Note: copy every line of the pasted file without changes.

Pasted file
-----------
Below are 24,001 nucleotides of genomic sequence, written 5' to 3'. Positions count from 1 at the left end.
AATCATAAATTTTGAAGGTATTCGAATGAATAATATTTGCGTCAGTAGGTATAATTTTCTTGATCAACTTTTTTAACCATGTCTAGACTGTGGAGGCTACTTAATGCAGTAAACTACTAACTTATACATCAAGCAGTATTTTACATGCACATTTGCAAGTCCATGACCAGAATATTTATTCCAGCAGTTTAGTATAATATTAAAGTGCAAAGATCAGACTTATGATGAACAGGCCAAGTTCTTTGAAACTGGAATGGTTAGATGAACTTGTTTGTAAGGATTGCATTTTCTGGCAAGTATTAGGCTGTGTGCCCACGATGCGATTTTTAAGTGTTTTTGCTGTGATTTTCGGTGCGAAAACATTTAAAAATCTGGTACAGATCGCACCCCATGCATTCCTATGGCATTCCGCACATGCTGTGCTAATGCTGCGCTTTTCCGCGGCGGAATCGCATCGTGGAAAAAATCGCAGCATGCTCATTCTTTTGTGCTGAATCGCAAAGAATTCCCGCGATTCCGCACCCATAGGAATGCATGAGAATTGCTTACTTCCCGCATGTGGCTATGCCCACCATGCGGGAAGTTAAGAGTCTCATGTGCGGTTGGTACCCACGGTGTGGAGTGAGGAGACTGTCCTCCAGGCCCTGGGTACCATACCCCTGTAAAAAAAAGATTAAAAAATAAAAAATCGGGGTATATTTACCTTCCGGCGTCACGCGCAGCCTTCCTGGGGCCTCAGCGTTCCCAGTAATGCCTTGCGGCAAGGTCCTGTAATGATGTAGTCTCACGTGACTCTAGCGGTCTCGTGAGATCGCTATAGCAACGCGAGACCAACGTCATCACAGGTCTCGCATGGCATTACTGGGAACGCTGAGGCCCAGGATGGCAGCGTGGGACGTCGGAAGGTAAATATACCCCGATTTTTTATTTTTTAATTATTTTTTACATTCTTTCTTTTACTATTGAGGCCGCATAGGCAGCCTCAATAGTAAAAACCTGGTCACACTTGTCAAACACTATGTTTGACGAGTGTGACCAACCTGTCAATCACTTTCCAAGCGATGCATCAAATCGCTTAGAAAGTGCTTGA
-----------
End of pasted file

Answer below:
Below are 24,001 nucleotides of genomic sequence, written 5' to 3'. Positions count from 1 at the left end.
AATCATAAATTTTGAAGGTATTCGAATGAATAATATTTGCGTCAGTAGGTATAATTTTCTTGATCAACTTTTTTAACCATGTCTAGACTGTGGAGGCTACTTAATGCAGTAAACTACTAACTTATACATCAAGCAGTATTTTACATGCACATTTGCAAGTCCATGACCAGAATATTTATTCCAGCAGTTTAGTATAATATTAAAGTGCAAAGATCAGACTTATGATGAACAGGCCAAGTTCTTTGAAACTGGAATGGTTAGATGAACTTGTTTGTAAGGATTGCATTTTCTGGCAAGTATTAGGCTGTGTGCCCACGATGCGATTTTTAAGTGTTTTTGCTGTGATTTTCGGTGCGAAAACATTTAAAAATCTGGTACAGATCGCACCCCATGCATTCCTATGGCATTCCGCACATGCTGTGCTAATGCTGCGCTTTTCCGCGGCGGAATCGCATCGTGGAAAAAATCGCAGCATGCTCATTCTTTTGTGCTGAATCGCAAAGAATTCCCGCGATTCCGCACCCATAGGAATGCATGAGAATTGCTTACTTCCCGCATGTGGCTATGCCCACCATGCGGGAAGTTAAGAGTCTCATGTGCGGTTGGTACCCACGGTGTGGAGTGAGGAGACTGTCCTCCAGGCCCTGGGTACCATACCCCTGTAAAAAAAAGATTAAAAAATAAAAAATCGGGGTATATTTACCTTCCGGCGTCACGCGCAGCCTTCCTGGGGCCTCAGCGTTCCCAGTAATGCCTTGCGGCAAGGTCCTGTAATGATGTAGTCTCACGTGACTCTAGCGGTCTCGTGAGATCGCTATAGCAACGCGAGACCAACGTCATCACAGGTCTCGCATGGCATTACTGGGAACGCTGAGGCCCAGGATGGCAGCGTGGGACGTCGGAAGGTAAATATACCCCGATTTTTTATTTTTTAATTATTTTTTACATTCTTTCTTTTACTATTGAGGCCGCATAGGCAGCCTCAATAGTAAAAACCTGGTCACACTTGTCAAACACTATGTTTGACGAGTGTGACCAACCTGTCAATCACTTTCCAAGCGATGCATCAAATCGCTTAGAAAGTGCTTGA